Creative benefits offerings could cause tax headaches down the road
HR departments are more frequently offering expansive and creative new “lifestyle” benefits, which are being packaged along with health benefits during open enrollment and marketed to mostly work-from-home employees. While there’s nothing wrong with being creative with the benefits the company offers, most will be taxable, which, you would think wouldn’t endear employees to Payroll or HR.
It’s important to get things right the first time — either appropriately withholding taxes, or adjusting benefits to make them tax-free. Otherwise, you may have to make some adjustments when tax season arrives, which seems unpleasant for everyone involved.
How to think about taxes when you think about benefits
Over the years we’ve developed shortcuts when we’re analyzing whether an item is taxable. Here are four rules that will come in handy today.
Rule #1: Tax deductions exist principally to enable business. You can, for example, deduct expenses in furtherance of your business, like expenses employees incur when taking a prospective client out to lunch.
Rule #2: But the opposite is also true — purely personal expenses aren’t deductible, so you can’t write off a restaurant meal with your spouse.
Rule #3: Heightened requirements apply if you’re going to pick up employees’ personal expenses. This is usually expressed as the convenience of the employer. So you can pay for employees’ in-office meals if the meals are provided for your convenience (see IRC § 119).
Rule #4: There is no tax symmetry at all between employees who work in the office and those who work from home.
Intention is key
So handing WFH employees a bunch of money and a list of items the company will pick up (e.g., ergonomic office furniture or stipends for some nebulous service or activity), and telling them to give Accounts Payable the receipt violates Rules 2 – 4. Reason: Simply asking employees to substantiate their expenses isn’t enough to convert a personal item into a tax-free business expense.
Buying an ergonomic chair for an employee who’s working in the office is a deductible expense—or, perhaps, a depreciable expense—for the company and not taxable to the employee because everyone needs a desk and a chair. Buying an ergonomic chair for a WFH employee may warrant a tax-free reimbursement if the employee has a disability. Otherwise, probably not, because home furnishings are personal.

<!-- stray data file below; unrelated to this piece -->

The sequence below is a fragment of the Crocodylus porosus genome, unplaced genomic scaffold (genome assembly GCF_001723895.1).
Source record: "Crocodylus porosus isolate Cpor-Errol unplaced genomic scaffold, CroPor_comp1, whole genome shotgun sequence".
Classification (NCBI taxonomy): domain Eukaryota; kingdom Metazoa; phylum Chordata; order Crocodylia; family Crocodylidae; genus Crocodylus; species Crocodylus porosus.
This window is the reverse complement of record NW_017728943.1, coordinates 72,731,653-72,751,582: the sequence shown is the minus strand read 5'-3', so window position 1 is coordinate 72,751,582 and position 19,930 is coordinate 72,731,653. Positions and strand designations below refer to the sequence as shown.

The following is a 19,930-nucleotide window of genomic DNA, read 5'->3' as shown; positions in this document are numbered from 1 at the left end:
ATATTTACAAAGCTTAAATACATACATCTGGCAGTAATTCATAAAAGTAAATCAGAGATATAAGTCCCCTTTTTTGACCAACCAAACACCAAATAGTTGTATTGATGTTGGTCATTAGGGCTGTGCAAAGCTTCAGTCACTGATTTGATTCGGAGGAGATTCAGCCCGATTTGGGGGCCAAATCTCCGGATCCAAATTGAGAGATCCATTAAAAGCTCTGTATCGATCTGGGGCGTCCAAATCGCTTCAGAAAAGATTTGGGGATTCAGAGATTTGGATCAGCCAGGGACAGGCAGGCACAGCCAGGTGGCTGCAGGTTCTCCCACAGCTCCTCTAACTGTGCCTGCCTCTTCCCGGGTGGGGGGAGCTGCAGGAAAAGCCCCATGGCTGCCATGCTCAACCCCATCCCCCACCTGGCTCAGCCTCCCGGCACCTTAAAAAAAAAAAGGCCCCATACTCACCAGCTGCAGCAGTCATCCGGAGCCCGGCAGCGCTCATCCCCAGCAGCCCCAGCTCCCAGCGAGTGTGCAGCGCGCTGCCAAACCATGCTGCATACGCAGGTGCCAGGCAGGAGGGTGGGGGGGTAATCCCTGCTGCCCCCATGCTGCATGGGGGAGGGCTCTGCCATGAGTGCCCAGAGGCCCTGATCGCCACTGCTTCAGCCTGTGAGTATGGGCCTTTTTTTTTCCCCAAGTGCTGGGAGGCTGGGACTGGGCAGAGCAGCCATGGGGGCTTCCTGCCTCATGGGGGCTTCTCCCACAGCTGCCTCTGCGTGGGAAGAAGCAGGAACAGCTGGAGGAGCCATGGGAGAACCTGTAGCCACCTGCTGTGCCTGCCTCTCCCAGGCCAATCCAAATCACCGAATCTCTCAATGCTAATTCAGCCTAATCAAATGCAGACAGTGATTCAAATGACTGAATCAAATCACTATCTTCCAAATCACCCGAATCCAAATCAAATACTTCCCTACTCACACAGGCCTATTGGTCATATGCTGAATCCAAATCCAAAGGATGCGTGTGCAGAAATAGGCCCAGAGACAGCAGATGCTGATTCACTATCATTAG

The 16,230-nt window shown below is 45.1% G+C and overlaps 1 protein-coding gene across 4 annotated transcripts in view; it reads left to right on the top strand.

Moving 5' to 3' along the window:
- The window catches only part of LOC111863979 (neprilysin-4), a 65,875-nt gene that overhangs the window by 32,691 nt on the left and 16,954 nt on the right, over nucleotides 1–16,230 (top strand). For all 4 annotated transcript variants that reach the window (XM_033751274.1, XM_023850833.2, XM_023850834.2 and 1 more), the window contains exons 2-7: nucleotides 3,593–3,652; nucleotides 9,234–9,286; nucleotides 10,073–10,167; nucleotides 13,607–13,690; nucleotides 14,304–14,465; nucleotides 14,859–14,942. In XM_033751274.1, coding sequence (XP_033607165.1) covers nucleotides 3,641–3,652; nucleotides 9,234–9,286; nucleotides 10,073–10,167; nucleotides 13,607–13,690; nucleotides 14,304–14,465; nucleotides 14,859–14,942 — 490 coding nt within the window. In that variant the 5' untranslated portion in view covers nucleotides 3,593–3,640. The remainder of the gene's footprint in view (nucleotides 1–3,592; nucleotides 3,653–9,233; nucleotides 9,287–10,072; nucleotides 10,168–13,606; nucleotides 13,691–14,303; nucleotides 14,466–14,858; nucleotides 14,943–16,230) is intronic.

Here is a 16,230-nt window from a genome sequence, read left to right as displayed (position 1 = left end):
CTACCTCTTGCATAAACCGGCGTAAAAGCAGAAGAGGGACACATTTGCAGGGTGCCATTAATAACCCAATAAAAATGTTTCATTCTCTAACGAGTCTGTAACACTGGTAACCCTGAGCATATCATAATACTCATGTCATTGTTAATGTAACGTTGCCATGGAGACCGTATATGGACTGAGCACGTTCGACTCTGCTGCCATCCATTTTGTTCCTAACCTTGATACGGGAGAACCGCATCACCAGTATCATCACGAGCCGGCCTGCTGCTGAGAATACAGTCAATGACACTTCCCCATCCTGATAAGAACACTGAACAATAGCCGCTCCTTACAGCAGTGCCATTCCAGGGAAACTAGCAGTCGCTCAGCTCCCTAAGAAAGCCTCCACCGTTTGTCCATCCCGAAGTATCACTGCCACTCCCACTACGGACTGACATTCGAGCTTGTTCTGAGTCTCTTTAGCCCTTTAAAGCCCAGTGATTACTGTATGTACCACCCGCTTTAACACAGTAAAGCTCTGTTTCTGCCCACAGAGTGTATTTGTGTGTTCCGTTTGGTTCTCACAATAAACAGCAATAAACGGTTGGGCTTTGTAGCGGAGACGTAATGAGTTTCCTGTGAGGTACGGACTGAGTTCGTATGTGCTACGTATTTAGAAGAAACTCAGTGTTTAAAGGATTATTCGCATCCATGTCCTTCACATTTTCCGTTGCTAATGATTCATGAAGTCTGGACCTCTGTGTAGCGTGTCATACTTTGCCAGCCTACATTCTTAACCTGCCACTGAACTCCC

Providing free snacks to employees in the office kitchen is 50% deductible for the company and not taxable to employees. (Snacks fall under the de minimis fringe benefit rule—small, noncash items provided to employees infrequently that are hard to keep track of.) But allowing WFH employees to sign up for meal delivery services to approximate the office snack box is taxable because eating is, well, personal and delivery services aren’t de minimis expenses—you know who got what, how much was spent, and when they got it.
If items are taxable and you don’t want to withhold the taxes from employees’ pay, you’ll have to gross up. Grossing up means the employer pays employees’ taxes; it can get very expensive, very quickly. To gross up, apply this formula:
Taxable item ÷ 0.7035 or 0.7655 (if the employee maxed out on Social Security taxes) or 0.7565 (if the employee is subject to the 0.9% additional Medicare tax)
The result of this division will be the grossed-up pay.
Health benefits are still tax-free
Health benefits are tax-free to employees. These expenses could be considered health benefits if your group health insurer chooses to offer them:
- Apps allowing employees to schedule physical and mental health appointments.
- Assistance for new moms who are having difficulty breastfeeding.
Taxes are complicated, and we’re not giving tax advice here, just pointing out potential pitfalls and concerns that should be considered. If you’re considering benefits like these, we suggest you seek the advice of the company’s tax pro if you’re having doubts about the taxability of some of HR’s open enrollment offerings. Each situation can vary in the details, so getting expert advice tailored to you is always the safest bet.